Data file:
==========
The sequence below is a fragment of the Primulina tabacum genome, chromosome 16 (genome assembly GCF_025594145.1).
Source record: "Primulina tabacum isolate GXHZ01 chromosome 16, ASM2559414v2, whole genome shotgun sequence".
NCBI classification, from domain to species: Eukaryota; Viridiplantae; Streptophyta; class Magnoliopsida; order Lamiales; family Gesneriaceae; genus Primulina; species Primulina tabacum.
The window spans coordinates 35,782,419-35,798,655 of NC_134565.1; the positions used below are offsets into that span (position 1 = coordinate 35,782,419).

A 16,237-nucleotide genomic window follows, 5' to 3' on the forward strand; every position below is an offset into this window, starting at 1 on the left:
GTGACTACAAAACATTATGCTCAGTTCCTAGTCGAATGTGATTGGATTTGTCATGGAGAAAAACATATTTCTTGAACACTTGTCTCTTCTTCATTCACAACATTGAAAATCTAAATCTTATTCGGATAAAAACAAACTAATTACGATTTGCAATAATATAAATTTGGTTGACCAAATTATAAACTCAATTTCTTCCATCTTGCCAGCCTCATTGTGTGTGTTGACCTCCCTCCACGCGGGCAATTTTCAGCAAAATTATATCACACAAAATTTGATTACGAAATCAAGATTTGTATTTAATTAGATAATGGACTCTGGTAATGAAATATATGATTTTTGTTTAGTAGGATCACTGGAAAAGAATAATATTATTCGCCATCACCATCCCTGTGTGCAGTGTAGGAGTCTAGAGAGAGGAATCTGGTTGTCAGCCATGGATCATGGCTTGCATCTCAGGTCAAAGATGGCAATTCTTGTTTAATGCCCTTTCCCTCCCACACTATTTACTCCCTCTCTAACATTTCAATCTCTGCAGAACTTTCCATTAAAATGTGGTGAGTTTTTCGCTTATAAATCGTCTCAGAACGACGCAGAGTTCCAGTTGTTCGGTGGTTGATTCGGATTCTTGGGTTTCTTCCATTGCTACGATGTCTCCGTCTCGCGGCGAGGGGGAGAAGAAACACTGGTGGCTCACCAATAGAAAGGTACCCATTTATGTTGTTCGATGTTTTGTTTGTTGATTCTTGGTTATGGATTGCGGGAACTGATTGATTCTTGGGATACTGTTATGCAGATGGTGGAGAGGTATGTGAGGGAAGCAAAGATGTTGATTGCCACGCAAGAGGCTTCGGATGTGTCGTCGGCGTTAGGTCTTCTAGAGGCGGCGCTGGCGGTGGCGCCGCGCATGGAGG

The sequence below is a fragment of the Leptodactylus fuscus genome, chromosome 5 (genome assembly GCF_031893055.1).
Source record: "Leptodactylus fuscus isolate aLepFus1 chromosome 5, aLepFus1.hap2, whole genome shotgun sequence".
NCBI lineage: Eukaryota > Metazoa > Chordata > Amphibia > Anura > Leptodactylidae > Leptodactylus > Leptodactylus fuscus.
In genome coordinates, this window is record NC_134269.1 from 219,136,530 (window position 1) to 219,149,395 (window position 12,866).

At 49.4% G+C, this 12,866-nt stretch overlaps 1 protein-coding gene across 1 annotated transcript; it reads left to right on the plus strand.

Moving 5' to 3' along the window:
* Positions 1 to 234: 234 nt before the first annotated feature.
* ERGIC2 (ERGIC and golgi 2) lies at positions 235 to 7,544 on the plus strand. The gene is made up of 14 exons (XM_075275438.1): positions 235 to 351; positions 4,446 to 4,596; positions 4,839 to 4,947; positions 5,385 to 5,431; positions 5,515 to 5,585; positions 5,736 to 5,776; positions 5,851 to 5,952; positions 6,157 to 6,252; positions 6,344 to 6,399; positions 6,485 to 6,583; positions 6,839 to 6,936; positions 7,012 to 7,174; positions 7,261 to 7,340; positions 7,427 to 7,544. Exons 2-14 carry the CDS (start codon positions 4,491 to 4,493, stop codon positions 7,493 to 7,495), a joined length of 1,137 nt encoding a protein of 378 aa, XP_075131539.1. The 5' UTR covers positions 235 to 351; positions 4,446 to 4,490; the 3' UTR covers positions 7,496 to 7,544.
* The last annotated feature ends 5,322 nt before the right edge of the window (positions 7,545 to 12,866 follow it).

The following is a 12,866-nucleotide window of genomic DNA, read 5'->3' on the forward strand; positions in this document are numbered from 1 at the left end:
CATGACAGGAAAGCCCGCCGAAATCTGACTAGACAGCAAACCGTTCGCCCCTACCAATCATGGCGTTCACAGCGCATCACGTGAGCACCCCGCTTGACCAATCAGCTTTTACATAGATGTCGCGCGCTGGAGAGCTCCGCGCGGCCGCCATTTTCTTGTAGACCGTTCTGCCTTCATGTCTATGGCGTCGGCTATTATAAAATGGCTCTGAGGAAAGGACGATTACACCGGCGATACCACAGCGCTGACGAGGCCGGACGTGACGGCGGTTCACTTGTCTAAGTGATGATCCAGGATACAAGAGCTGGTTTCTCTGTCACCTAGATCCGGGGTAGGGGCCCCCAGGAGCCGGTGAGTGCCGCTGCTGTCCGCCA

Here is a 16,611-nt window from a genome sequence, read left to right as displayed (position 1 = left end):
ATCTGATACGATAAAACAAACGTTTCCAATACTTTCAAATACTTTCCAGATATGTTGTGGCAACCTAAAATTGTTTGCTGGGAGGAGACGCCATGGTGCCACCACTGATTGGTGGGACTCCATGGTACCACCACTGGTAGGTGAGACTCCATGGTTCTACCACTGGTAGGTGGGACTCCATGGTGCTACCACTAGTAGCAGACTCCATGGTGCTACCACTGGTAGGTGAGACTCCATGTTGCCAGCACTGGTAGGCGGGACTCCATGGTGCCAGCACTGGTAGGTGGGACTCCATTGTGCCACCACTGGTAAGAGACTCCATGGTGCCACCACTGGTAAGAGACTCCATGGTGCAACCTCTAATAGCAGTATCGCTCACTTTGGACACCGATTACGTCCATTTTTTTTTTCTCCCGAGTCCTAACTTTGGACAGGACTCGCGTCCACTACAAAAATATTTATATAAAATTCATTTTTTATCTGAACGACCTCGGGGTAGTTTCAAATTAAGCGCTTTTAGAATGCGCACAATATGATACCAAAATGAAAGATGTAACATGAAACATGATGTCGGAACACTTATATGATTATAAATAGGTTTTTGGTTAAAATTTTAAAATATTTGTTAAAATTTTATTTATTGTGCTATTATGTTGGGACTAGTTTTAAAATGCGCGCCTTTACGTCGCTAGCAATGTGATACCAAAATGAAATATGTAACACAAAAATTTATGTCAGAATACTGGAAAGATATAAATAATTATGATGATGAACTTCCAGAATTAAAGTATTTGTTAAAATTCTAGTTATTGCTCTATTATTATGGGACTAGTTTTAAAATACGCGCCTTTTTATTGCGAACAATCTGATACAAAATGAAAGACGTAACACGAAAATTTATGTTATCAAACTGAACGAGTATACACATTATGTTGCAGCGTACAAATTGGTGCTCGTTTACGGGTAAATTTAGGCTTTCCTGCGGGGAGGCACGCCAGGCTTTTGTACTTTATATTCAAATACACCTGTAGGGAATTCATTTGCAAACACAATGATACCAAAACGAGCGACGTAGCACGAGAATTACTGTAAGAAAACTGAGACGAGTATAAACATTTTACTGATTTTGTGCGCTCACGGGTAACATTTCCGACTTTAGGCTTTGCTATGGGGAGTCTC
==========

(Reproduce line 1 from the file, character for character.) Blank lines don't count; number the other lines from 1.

The sequence below is a fragment of the Primulina tabacum genome, chromosome 16 (genome assembly GCF_025594145.1).